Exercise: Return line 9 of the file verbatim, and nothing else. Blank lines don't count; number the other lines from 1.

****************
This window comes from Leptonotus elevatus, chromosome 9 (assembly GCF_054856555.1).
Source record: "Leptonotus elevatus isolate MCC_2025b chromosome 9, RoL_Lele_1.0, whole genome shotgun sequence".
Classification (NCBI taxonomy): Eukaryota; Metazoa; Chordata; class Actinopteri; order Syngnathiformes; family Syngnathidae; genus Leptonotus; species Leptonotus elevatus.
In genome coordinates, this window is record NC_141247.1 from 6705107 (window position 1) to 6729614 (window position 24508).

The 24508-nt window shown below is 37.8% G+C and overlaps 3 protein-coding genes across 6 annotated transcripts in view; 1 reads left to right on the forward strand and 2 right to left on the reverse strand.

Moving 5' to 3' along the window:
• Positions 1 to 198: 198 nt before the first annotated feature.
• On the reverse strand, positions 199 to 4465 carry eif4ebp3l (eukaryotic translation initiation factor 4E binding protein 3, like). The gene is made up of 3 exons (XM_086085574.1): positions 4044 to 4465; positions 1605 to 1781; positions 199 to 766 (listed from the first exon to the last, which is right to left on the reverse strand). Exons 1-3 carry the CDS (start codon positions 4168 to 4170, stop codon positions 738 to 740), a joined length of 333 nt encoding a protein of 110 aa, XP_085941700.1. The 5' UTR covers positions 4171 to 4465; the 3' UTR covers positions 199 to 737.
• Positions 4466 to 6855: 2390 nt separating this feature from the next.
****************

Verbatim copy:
• Positions 4466 to 6855: 2390 nt separating this feature from the next.